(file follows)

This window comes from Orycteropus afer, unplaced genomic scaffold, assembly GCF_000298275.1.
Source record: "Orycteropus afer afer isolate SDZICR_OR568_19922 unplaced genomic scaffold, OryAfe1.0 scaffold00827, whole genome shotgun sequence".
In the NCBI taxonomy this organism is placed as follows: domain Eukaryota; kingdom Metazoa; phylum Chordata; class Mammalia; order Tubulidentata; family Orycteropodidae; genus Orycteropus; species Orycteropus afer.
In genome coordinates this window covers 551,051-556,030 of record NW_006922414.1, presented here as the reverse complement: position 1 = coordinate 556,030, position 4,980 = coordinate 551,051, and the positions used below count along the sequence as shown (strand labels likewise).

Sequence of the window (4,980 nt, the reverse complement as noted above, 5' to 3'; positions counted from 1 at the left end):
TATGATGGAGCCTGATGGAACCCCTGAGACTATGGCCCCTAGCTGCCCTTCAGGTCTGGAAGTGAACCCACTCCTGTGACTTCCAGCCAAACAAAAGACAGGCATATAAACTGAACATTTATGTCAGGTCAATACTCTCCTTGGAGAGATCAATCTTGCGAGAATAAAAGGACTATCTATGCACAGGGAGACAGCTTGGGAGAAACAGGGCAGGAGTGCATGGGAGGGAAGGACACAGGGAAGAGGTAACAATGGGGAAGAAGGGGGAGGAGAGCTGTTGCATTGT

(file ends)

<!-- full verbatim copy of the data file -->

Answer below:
This window comes from Orycteropus afer, unplaced genomic scaffold, assembly GCF_000298275.1.
Source record: "Orycteropus afer afer isolate SDZICR_OR568_19922 unplaced genomic scaffold, OryAfe1.0 scaffold00827, whole genome shotgun sequence".
In the NCBI taxonomy this organism is placed as follows: domain Eukaryota; kingdom Metazoa; phylum Chordata; class Mammalia; order Tubulidentata; family Orycteropodidae; genus Orycteropus; species Orycteropus afer.
In genome coordinates this window covers 551,051-556,030 of record NW_006922414.1, presented here as the reverse complement: position 1 = coordinate 556,030, position 4,980 = coordinate 551,051, and the positions used below count along the sequence as shown (strand labels likewise).

Sequence of the window (4,980 nt, the reverse complement as noted above, 5' to 3'; positions counted from 1 at the left end):
TATGATGGAGCCTGATGGAACCCCTGAGACTATGGCCCCTAGCTGCCCTTCAGGTCTGGAAGTGAACCCACTCCTGTGACTTCCAGCCAAACAAAAGACAGGCATATAAACTGAACATTTATGTCAGGTCAATACTCTCCTTGGAGAGATCAATCTTGCGAGAATAAAAGGACTATCTATGCACAGGGAGACAGCTTGGGAGAAACAGGGCAGGAGTGCATGGGAGGGAAGGACACAGGGAAGAGGTAACAATGGGGAAGAAGGGGGAGGAGAGCTGTTGCATTGT